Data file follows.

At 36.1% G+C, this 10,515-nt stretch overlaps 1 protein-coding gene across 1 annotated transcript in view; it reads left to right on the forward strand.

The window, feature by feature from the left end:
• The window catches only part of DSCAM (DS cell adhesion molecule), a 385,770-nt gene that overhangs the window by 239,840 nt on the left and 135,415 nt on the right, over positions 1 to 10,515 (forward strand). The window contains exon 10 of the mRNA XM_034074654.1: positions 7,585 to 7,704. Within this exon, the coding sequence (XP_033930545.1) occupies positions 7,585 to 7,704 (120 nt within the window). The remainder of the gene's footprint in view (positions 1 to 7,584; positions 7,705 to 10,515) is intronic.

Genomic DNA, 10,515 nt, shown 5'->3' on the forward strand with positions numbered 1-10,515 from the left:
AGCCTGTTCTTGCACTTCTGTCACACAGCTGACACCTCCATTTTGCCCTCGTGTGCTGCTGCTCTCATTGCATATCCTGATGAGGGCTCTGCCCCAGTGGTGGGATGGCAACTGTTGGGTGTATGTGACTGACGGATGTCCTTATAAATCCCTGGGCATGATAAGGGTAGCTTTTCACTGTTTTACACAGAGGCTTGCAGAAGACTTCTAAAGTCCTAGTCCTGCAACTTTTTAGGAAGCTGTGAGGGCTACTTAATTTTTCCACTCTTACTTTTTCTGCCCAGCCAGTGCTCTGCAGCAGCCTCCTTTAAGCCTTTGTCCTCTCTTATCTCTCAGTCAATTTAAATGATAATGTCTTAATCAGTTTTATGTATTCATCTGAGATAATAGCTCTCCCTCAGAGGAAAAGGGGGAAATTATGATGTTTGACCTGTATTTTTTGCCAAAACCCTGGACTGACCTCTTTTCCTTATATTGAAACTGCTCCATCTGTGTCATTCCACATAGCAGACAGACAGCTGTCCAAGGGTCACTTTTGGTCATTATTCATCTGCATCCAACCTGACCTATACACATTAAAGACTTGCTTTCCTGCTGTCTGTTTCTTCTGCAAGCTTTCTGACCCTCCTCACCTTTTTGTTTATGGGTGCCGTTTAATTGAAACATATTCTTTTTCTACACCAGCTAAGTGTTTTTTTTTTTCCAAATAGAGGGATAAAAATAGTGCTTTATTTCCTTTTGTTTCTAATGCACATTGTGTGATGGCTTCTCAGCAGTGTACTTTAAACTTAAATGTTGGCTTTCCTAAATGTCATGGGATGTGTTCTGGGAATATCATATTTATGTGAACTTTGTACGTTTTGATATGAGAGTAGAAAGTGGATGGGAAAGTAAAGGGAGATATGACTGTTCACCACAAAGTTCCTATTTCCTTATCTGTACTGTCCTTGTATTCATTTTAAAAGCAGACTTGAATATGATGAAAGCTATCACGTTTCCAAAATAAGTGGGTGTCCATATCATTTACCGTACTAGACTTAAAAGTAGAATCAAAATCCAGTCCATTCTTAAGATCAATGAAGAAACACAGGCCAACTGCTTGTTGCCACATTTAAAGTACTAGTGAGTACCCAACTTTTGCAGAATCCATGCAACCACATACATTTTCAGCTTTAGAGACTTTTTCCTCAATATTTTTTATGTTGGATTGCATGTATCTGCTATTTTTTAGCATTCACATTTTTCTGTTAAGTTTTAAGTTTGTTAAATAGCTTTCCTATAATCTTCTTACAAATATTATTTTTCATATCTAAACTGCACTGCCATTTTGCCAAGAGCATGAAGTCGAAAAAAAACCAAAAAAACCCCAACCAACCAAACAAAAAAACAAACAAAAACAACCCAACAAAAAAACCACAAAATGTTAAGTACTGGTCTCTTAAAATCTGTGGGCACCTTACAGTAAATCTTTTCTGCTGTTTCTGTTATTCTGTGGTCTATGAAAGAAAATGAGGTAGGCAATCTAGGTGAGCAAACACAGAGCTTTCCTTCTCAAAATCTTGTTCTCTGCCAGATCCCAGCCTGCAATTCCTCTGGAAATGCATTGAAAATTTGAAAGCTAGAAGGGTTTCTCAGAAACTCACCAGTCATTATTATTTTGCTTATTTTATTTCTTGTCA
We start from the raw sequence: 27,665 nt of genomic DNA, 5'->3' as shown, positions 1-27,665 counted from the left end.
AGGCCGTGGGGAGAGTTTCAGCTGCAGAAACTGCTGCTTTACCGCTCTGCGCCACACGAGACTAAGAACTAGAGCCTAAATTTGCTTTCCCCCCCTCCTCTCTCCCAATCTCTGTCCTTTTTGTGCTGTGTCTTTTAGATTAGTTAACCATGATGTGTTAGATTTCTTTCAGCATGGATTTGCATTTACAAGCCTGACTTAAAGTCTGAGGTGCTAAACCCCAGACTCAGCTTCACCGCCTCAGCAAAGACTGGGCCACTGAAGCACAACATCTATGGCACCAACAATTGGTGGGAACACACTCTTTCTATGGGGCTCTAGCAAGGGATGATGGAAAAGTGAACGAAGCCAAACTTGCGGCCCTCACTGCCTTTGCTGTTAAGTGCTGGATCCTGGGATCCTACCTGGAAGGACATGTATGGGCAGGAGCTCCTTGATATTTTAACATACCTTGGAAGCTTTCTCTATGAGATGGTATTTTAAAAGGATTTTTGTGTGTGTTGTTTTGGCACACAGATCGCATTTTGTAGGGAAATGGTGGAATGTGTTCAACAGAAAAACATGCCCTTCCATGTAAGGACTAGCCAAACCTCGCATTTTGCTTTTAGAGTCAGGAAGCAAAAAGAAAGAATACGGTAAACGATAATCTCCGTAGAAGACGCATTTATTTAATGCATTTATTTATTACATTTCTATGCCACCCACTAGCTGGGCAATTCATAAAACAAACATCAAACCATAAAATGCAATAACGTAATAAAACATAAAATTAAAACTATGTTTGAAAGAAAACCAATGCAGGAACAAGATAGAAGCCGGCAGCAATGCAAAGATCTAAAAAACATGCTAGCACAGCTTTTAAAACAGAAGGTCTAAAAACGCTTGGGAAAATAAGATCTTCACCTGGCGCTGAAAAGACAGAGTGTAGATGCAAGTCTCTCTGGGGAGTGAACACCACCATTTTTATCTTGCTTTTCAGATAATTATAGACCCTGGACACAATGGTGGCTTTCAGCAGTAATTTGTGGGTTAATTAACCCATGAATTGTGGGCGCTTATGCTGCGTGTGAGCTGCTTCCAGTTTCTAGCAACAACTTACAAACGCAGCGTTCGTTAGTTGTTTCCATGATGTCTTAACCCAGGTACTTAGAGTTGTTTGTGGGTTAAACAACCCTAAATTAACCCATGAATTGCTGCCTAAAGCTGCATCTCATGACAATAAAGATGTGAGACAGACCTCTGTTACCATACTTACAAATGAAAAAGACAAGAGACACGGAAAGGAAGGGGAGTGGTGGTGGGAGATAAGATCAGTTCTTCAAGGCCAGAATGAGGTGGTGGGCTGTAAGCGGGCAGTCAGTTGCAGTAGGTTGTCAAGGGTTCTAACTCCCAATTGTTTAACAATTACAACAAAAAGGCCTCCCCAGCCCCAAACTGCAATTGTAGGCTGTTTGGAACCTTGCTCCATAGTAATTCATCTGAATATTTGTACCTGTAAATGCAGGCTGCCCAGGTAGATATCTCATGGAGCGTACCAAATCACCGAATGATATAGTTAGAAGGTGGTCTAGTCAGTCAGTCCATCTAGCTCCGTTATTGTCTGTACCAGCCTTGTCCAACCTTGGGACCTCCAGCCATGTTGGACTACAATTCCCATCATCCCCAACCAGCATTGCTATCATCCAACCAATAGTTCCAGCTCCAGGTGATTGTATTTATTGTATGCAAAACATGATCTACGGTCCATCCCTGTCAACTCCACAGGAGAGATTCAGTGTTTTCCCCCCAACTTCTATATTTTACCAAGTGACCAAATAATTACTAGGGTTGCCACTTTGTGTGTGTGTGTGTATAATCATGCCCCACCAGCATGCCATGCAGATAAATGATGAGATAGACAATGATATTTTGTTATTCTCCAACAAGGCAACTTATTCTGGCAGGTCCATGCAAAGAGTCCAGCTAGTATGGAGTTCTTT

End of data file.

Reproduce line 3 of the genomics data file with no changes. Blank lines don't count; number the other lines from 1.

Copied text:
• The window catches only part of DSCAM (DS cell adhesion molecule), a 385,770-nt gene that overhangs the window by 239,840 nt on the left and 135,415 nt on the right, over positions 1 to 10,515 (forward strand). The window contains exon 10 of the mRNA XM_034074654.1: positions 7,585 to 7,704. Within this exon, the coding sequence (XP_033930545.1) occupies positions 7,585 to 7,704 (120 nt within the window). The remainder of the gene's footprint in view (positions 1 to 7,584; positions 7,705 to 10,515) is intronic.